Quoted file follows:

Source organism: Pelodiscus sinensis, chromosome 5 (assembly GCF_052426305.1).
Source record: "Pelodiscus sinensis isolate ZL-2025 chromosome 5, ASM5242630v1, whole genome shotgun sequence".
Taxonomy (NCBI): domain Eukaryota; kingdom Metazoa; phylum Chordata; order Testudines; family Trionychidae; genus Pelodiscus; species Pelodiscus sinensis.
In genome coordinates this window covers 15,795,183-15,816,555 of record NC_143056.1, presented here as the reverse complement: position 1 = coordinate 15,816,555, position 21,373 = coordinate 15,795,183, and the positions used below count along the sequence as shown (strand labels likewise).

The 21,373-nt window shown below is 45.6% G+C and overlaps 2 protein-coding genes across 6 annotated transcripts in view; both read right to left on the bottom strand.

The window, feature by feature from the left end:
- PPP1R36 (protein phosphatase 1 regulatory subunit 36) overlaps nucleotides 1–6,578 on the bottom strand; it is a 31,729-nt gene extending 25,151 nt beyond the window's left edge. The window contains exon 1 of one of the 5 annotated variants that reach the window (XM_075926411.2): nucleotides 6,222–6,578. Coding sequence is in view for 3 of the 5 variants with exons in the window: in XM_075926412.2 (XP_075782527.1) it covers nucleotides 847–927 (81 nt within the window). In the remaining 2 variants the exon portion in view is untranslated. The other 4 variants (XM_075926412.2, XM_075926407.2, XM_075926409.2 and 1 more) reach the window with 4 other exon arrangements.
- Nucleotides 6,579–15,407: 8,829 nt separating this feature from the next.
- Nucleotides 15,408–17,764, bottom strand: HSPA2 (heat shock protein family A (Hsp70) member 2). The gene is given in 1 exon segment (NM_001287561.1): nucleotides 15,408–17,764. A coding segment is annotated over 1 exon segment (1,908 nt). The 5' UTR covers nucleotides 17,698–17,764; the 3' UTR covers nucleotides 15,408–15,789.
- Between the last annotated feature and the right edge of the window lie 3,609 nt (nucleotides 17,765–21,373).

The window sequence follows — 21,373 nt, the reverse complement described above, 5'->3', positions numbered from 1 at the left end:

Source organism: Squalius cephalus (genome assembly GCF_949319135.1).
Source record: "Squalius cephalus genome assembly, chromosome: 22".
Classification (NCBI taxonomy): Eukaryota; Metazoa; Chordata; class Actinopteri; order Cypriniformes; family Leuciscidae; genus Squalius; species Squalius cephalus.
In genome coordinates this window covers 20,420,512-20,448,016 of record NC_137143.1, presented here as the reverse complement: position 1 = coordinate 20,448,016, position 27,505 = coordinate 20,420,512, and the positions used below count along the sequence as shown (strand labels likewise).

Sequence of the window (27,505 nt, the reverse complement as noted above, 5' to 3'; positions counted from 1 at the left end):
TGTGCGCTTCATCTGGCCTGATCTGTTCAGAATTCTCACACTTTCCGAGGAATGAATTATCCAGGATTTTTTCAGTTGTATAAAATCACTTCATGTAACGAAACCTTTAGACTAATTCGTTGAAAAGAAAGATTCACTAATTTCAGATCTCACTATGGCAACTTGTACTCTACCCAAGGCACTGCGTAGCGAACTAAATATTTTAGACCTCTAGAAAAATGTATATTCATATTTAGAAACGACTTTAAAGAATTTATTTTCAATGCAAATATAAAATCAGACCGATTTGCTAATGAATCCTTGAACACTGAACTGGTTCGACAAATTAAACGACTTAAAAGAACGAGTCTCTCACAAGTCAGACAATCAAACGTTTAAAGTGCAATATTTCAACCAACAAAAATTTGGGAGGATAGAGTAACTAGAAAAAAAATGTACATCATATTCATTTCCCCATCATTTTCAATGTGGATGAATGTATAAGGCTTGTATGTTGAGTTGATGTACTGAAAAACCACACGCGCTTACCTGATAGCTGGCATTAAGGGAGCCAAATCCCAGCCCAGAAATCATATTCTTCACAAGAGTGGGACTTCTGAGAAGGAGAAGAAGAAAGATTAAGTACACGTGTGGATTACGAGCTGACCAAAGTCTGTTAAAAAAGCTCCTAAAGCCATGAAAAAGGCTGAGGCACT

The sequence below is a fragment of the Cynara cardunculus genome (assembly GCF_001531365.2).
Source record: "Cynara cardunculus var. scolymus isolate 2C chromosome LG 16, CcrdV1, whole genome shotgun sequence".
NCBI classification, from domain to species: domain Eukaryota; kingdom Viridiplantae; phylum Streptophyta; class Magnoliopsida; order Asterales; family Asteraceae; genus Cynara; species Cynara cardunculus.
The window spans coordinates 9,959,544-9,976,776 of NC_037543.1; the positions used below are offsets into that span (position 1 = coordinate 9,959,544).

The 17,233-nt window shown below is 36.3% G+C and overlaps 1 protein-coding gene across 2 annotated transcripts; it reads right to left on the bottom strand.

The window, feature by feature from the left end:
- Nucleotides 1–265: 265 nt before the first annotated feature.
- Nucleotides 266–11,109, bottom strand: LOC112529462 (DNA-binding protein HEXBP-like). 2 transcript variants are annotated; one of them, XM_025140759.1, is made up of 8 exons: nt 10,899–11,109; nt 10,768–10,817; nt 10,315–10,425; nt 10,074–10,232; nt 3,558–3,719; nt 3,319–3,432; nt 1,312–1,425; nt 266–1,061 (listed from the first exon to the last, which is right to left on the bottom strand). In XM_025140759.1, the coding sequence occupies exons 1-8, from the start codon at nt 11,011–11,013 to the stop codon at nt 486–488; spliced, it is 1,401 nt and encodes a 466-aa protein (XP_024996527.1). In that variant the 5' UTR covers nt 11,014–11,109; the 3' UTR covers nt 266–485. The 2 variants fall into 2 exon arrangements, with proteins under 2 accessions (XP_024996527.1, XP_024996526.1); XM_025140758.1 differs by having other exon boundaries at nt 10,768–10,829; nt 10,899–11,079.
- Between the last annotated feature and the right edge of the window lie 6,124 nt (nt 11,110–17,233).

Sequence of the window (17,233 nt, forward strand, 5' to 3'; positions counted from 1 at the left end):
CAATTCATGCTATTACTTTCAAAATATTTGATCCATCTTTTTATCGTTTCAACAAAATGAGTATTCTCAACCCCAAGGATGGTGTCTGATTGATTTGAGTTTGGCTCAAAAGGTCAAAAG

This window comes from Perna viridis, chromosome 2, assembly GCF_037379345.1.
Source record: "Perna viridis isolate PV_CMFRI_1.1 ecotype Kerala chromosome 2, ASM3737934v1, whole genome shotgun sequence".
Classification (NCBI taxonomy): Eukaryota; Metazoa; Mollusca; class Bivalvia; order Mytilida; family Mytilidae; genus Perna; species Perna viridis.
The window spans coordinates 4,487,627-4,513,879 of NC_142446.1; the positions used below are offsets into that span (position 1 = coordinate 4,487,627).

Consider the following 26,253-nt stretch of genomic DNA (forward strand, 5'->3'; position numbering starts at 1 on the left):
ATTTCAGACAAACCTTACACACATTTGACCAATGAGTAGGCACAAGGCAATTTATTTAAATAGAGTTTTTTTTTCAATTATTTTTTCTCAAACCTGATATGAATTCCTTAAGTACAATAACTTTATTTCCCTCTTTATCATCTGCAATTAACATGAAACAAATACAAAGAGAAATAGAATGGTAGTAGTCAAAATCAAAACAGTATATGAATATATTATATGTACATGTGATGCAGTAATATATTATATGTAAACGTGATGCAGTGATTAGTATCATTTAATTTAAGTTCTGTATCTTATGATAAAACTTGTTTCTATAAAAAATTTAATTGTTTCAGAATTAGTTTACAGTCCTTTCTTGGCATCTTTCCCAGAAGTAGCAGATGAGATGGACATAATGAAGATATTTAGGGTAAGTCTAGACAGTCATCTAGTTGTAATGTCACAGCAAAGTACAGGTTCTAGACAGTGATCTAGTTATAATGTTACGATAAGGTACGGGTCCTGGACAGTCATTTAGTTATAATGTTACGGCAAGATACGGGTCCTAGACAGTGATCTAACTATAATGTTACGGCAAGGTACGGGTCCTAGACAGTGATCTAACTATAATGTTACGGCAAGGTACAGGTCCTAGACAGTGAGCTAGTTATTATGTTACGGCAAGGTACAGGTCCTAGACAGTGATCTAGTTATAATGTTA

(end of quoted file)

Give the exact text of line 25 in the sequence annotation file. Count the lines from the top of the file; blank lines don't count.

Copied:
- Nucleotides 266–11,109, bottom strand: LOC112529462 (DNA-binding protein HEXBP-like). 2 transcript variants are annotated; one of them, XM_025140759.1, is made up of 8 exons: nt 10,899–11,109; nt 10,768–10,817; nt 10,315–10,425; nt 10,074–10,232; nt 3,558–3,719; nt 3,319–3,432; nt 1,312–1,425; nt 266–1,061 (listed from the first exon to the last, which is right to left on the bottom strand). In XM_025140759.1, the coding sequence occupies exons 1-8, from the start codon at nt 11,011–11,013 to the stop codon at nt 486–488; spliced, it is 1,401 nt and encodes a 466-aa protein (XP_024996527.1). In that variant the 5' UTR covers nt 11,014–11,109; the 3' UTR covers nt 266–485. The 2 variants fall into 2 exon arrangements, with proteins under 2 accessions (XP_024996527.1, XP_024996526.1); XM_025140758.1 differs by having other exon boundaries at nt 10,768–10,829; nt 10,899–11,079.